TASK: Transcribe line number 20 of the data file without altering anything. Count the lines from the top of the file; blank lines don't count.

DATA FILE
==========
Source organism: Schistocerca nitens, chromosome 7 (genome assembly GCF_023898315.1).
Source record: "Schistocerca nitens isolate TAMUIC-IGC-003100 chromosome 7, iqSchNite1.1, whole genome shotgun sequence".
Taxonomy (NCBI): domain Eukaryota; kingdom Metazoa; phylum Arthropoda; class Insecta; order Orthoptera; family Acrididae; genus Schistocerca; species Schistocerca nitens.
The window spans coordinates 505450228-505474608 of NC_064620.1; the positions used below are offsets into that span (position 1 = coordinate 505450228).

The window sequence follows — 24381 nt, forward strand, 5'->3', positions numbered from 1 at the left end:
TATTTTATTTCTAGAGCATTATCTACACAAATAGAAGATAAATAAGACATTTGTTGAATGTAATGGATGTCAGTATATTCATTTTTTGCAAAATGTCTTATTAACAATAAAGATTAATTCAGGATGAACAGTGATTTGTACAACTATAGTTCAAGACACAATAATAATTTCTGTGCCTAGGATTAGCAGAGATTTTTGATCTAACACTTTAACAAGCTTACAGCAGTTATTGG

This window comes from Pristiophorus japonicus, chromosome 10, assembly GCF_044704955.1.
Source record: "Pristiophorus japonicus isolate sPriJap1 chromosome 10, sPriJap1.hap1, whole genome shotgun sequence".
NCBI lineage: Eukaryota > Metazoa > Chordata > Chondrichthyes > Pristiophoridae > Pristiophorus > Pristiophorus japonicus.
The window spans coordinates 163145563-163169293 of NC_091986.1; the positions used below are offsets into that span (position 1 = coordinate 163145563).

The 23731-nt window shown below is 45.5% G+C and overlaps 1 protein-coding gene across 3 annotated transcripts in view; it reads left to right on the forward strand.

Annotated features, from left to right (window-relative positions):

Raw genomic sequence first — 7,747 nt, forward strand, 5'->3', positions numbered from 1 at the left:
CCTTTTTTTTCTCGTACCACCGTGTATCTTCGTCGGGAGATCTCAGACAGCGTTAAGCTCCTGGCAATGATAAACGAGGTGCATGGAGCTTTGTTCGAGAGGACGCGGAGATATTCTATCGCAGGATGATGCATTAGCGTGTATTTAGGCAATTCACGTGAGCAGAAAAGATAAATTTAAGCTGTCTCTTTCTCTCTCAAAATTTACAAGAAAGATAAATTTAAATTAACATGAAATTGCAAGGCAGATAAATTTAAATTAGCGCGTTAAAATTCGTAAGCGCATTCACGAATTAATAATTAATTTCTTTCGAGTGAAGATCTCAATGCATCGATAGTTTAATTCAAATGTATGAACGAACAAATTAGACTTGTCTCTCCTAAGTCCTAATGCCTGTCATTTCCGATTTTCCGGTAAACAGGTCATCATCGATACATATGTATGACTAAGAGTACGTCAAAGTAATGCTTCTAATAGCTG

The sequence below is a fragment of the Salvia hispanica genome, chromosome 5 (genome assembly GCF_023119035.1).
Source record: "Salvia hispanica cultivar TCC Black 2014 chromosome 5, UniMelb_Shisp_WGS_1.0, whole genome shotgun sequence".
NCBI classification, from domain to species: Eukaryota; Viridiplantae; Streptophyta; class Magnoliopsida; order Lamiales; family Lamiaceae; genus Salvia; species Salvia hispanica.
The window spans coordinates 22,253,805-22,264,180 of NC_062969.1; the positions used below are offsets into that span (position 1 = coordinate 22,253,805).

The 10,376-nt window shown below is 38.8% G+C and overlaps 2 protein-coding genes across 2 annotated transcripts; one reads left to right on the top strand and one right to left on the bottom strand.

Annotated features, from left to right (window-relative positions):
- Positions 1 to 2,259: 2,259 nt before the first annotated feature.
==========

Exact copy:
Annotated features, from left to right (window-relative positions):